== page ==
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Hurricane* Nestor is still a tropical storm & Space Walking Lady Triggers

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Potential Tropical Cyclone 16 Will Bring Rain, Wind, Storm Surge Flooding to Parts of Gulf Coast, South; Warnings Issued

Potential Tropical Cyclone 16 is currently over the southwestern Gulf of Mexico.
Tropical storm watches and warnings have been posted for parts of the Gulf Coast.
This possible Gulf system is forecast to move toward the northern Gulf Coast this weekend.
Heavy rainfall is possible in parts of the Southeast plagued by a recent flash drought.
This system may also produce some surge flooding along and to the east of its track.
A tropical or subtropical storm, dubbed Potential Tropical Cyclone 16 by the National Hurricane Center, is likely to form in the Gulf of Mexico late Thursday or early Friday and will bring soaking rain, winds and coastal flooding to parts of the Southeast this weekend.

Right now, a disturbance is centered over the southwestern Gulf of Mexico. The system is gradually organizing and is expected to gain at least some tropical cyclone characteristics.

Gulf Development Chance
Potential Tropical Cyclone 16 could be designated a tropical or subtropical depression or storm once it has a complete, counterclockwise surface circulation with organized thunderstorms nearby. If it becomes a tropical/subtropical storm, it would be called Nestor.

A tropical storm warning has been issued for parts of the northern Gulf Coast from the Mississippi/Alabama border to the Ochlockonee River, Florida, and from Grand Isle, Louisiana, to the mouth of the Pearl River.

A tropical storm warning means that tropical storm conditions are expected somewhere within the warning area within 36 hours.

A tropical storm watch is in effect for east of the Ochlockonee River to Yankeetown, Florida.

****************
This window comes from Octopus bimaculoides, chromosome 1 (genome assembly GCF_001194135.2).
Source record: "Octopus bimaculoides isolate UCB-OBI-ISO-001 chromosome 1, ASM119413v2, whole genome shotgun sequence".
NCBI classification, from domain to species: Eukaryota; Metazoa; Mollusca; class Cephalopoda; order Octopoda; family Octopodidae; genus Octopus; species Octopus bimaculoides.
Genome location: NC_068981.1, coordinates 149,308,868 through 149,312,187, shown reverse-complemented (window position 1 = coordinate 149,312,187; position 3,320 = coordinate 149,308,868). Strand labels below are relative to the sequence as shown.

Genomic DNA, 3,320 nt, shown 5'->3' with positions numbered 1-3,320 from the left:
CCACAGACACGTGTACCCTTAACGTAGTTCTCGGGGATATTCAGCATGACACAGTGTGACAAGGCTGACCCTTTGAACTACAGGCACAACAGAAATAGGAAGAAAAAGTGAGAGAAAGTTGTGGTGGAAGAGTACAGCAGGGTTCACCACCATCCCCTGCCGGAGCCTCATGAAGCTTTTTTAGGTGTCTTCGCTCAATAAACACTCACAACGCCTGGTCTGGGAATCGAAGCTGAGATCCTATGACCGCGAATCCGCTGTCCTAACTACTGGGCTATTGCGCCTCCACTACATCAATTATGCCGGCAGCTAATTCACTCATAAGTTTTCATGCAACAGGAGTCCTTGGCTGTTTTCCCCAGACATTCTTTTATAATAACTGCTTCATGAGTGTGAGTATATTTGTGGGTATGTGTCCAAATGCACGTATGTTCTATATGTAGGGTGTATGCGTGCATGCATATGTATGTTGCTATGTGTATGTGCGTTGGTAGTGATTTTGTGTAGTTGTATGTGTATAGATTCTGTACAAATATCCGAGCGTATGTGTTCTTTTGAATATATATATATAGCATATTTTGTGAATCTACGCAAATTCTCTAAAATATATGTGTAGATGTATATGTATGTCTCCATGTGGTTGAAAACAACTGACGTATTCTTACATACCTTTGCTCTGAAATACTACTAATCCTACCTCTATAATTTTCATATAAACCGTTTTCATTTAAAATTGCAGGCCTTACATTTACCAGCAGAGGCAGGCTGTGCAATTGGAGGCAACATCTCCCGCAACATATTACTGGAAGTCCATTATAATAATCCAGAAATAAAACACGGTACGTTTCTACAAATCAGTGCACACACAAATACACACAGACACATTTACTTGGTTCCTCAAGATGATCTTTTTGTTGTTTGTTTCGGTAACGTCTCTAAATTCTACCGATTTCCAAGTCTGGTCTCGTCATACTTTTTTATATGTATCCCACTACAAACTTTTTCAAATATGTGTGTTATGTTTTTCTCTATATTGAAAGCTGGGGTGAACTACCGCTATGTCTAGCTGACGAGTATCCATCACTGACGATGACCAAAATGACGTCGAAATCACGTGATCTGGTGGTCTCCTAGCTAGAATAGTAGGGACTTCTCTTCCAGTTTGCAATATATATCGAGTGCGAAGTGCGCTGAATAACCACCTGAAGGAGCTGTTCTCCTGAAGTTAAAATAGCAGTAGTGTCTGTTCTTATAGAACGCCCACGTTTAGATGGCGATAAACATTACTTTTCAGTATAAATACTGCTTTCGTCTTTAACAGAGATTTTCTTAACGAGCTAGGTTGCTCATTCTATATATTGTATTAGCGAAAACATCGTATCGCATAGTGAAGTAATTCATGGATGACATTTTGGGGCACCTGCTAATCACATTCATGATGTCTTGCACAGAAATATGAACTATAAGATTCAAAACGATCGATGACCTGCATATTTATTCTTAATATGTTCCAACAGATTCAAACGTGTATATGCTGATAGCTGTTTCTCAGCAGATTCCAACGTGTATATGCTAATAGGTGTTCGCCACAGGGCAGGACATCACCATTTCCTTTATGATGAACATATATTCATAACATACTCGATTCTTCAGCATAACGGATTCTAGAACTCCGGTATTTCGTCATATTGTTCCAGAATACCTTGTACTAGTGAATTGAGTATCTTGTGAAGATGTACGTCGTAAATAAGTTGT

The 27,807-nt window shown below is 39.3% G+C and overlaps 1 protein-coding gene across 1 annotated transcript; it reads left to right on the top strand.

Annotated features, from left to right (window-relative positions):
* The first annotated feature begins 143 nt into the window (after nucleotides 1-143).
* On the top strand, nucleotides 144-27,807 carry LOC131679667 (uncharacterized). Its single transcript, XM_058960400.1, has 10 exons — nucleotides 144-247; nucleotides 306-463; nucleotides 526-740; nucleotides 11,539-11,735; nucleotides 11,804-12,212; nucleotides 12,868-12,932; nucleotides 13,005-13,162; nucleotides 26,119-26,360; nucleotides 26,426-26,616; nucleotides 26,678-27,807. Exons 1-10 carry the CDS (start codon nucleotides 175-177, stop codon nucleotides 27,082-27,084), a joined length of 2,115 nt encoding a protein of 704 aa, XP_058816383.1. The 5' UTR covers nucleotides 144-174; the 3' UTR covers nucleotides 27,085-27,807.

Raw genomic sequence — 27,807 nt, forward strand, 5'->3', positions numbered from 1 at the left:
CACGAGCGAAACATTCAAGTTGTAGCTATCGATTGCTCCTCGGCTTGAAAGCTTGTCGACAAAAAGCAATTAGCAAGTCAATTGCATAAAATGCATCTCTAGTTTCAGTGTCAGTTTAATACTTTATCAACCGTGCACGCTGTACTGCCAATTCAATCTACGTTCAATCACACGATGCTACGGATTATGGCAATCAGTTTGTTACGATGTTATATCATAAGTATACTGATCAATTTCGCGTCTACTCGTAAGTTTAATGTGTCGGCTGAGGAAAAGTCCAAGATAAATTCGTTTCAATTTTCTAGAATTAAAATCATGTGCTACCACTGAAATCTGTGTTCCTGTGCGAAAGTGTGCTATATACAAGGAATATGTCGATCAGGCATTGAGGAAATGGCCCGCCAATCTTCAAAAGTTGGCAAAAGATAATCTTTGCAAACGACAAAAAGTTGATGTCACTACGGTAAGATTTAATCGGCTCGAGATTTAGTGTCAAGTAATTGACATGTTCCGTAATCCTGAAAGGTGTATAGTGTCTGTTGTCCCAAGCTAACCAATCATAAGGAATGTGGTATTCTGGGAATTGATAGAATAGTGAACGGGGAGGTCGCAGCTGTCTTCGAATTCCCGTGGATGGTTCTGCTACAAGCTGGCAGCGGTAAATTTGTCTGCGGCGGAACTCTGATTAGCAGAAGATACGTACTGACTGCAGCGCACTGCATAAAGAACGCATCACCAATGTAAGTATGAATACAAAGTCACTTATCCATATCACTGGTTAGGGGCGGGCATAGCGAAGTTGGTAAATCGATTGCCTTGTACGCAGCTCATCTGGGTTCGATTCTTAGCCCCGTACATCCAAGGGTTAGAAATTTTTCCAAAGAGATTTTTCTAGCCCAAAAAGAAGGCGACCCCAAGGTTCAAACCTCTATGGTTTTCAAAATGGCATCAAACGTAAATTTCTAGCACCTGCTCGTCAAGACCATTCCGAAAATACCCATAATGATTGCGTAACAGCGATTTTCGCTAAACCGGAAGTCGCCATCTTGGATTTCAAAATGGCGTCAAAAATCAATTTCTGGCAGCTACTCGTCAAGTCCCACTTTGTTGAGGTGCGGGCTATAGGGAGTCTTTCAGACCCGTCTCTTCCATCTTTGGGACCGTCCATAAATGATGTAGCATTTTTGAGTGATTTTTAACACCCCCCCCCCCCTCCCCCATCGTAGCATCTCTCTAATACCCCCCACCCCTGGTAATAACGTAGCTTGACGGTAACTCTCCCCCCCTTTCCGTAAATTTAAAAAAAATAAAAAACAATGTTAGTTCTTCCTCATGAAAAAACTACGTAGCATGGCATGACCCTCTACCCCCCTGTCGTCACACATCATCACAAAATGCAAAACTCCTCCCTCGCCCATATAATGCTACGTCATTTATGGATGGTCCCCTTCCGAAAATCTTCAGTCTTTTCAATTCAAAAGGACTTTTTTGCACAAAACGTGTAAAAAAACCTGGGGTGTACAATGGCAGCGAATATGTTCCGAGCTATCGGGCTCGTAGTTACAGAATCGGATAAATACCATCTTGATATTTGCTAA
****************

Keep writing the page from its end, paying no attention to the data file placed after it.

Tropical storm watches indicate that tropical storm conditions are possible within the watch area, generally within 48 hours.

A storm surge warning has also been issued from Indian Pass, Florida, to Clearwater Beach, Florida. A storm surge warning means that there is a danger of life-threatening inundation, from rising water moving inland from the coastline, during the next 36 hours.

Regardless of what meteorologists call it, this system is expected to move northeastward over the Gulf of Mexico and into the Southeast relatively quickly.

This system may produce much of its worst weather ahead and to the right of its center, and well outside of the cone of uncertainty shown below.

The system may gradually strengthen as water temperatures remain unusually warm in the Gulf of Mexico, but increasing upper-level winds over the northern Gulf of Mexico, which will help it move swiftly toward the northern Gulf Coast, should also produce wind shear, typically a strike against significant intensification of tropical cyclones.
Potential Impacts
Wind, waves and coastal flood/surge impacts depend on the size and strength of the Gulf system, which remains uncertain given the system hasn't formed in the Gulf, yet.

Storm Surge, Coastal Flooding

South to southwest winds ahead of the system blowing over a long fetch of the Gulf of Mexico may generate swells that may reach the northern and eastern Gulf Coasts as soon as Friday.

These swells could generate high surf and rip currents and could persist through Saturday.

The combination of a dangerous storm surge and the tide will cause normally dry areas near the coast to be flooded by rising waters moving inland from the shoreline.

Water could reach the following heights above ground if the peak surge occurs at the time of high tide:

-3 to 5 feet from Indian Pass, Florida, to Chassahowitzka, Florida

-2 to 4 feet from Chassahowitzka, Florida, to Clearwater Beach, Florida

Tropical storm force winds are expected to first reach the coast within the warning area by late Friday, making outside preparations difficult or dangerous.


A few severe thunderstorms, including the risk of tornadoes, are possible in parts of the Southeast on Saturday, especially across northern and central Florida.


This system's relatively fast movement should keep it from becoming a major, widespread rainfall flood concern. Remember, a tropical storm or hurricane's rainfall potential largely depends on how fast it moves, not how strong it becomes.

Rain and thunderstorms are expected to arrive along parts of the northern and eastern Gulf Coasts Friday.

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